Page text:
Up next: The move to England… pancakes and university…

Early Childhood: 27 Little Things

Since i’ve been working with children again, i’ve been making a conscious effort to always remember what makes them tick. When i’m playing with D (3 years old), I know that for the rest of his life, he’ll remember what it feels like to squash Play-Doh between his fingers, even if he never did it again.

What are the little things that tiny kids live for and look forward to each day? What objects bring the most comfort, joy and familiarity? What smells and what sensations will they remember for the rest of their lives? I think this was one of my biggest failings the last time I worked with children. I didn’t remember these things. I was just an adult, acting as an adult interacting with a child. I wasn’t a child myself. I didn’t think about how each little word, object, action and feeling shapes who they are and who they’ll become. You can’t understand what they go through unless you can remember what it was like.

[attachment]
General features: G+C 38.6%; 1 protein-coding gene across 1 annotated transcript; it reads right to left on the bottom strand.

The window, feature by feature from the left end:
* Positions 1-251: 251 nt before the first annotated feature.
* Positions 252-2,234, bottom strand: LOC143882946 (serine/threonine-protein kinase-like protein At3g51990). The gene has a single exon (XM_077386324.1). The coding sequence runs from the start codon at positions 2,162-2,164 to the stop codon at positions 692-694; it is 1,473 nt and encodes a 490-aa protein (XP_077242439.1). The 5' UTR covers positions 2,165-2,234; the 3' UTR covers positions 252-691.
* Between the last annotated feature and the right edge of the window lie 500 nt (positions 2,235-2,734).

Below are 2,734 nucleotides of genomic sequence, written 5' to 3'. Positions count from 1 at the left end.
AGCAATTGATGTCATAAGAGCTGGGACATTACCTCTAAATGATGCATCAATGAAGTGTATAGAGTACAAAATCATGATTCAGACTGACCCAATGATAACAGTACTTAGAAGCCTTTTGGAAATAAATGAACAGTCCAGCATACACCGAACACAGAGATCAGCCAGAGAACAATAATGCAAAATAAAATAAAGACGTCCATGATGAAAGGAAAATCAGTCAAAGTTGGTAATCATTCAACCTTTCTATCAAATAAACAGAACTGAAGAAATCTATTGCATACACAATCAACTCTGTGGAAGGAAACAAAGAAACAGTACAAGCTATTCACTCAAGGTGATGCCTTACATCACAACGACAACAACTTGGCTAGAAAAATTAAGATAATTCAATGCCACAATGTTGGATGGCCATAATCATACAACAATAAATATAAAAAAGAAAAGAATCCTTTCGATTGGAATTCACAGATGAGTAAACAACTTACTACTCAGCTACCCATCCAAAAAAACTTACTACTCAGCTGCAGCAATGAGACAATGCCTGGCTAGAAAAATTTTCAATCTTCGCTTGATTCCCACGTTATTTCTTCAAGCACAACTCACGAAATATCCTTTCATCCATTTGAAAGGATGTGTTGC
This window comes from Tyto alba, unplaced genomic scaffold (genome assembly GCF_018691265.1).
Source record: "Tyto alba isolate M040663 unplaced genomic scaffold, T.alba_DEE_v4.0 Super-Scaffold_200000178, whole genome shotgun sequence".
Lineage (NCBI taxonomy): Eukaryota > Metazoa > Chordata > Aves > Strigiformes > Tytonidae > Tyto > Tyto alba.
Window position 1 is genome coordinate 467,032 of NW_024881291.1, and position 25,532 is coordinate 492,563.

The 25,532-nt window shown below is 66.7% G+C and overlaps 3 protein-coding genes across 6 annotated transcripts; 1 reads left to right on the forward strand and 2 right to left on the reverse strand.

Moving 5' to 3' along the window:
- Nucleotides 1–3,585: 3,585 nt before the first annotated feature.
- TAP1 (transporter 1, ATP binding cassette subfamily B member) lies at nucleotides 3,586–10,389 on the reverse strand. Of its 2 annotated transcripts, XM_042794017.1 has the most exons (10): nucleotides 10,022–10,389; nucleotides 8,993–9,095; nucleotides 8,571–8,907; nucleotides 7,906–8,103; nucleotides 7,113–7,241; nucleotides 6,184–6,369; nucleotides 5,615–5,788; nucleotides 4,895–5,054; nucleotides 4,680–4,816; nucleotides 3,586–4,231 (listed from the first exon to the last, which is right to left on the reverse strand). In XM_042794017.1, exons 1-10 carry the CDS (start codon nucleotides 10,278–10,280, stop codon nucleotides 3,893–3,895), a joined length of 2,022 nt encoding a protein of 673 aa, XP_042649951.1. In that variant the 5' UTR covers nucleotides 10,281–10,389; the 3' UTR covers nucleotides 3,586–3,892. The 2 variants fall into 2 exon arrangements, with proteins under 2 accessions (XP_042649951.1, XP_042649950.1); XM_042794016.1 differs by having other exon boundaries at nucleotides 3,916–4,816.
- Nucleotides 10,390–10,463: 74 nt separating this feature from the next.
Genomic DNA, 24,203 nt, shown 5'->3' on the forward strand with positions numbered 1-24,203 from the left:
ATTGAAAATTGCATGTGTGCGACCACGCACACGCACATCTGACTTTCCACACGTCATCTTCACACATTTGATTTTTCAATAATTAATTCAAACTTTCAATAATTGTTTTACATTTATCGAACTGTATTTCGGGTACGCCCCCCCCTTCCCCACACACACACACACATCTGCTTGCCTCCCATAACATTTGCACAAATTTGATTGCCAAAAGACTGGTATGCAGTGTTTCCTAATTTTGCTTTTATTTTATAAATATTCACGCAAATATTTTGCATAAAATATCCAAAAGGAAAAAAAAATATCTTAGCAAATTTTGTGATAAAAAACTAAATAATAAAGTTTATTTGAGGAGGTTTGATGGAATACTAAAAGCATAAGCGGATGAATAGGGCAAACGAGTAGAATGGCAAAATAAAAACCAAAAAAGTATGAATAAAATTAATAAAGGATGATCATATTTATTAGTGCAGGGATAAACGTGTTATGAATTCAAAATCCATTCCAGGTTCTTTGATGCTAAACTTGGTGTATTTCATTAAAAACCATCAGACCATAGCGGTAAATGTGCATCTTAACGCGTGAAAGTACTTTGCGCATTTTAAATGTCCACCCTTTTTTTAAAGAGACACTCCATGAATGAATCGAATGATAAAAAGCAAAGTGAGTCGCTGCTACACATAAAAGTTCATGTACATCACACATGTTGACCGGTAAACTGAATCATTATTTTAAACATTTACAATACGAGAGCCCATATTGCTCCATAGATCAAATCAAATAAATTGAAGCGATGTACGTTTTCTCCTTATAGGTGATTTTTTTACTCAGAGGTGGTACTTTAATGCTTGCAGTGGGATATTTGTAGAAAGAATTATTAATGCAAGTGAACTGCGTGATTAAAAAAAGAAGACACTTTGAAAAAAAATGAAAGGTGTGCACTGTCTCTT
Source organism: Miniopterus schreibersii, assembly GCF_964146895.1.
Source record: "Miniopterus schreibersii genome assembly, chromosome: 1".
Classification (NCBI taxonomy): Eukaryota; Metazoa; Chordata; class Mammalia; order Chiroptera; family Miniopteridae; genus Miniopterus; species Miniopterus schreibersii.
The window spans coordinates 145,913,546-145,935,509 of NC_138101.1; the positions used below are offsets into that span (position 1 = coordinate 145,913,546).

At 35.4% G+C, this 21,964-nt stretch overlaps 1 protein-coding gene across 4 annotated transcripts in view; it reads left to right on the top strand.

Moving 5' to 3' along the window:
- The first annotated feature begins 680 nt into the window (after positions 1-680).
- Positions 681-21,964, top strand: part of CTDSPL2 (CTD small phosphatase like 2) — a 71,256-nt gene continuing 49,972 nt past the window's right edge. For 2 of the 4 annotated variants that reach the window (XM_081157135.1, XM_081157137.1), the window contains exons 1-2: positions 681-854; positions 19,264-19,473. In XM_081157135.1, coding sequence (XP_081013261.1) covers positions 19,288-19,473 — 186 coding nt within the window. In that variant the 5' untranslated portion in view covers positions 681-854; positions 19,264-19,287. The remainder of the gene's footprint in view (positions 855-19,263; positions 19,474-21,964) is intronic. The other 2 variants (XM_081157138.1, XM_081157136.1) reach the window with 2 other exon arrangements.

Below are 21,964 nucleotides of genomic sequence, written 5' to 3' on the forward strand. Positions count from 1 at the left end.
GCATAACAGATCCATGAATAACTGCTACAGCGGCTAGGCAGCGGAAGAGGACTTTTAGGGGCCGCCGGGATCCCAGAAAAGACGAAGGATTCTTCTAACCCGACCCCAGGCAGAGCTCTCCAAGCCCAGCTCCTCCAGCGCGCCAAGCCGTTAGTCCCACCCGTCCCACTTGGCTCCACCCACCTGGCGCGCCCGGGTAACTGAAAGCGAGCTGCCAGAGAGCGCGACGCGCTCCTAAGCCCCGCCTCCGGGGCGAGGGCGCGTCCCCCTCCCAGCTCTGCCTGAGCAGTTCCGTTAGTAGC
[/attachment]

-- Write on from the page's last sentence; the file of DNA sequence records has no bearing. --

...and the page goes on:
So i’ve been working on a list of the little things that I loved and lived for when I was very small. No one will understand this list but me, and I hope that i’ll never forget any of these treasured little memories.

1. Lego trees. My Grandma had a killer Lego collection. Very, very cool Grandma.

2. Jodie’s basement: Fisher Price roller skates, mini hockey sticks, the spikey roof that sparkled, jumping from the top step.

3. “Don’t touch the bait”

4. McDonald’s cheeseburgers (no sauce, made to order) on the conference table at Daddy’s office.

5. The dark hallway at the Museum of Nature that led to the dinosaur exhibit

6. Being called up to collect Brownie badges that were stapled to little yellow pieces of paper. I was a badge whore and I had to have them ALL.

7. The round, silver radiators with the little round holes in them, along every wall at Ottawa Airport. Walking on them, sitting on them, sliding on them, talking into them.

8. Counting herons on the way to church. The smell of the paper mill across the river in Quebec that accompanied these first forays into birdwatching.

9. Care Bear books at the library.

10. My Sesame Street book. The one where you had to place your nose or fingers on little coloured circles. So much satisfaction.

11. Grandma’s hamburger phone. (Cool Grandma- see above)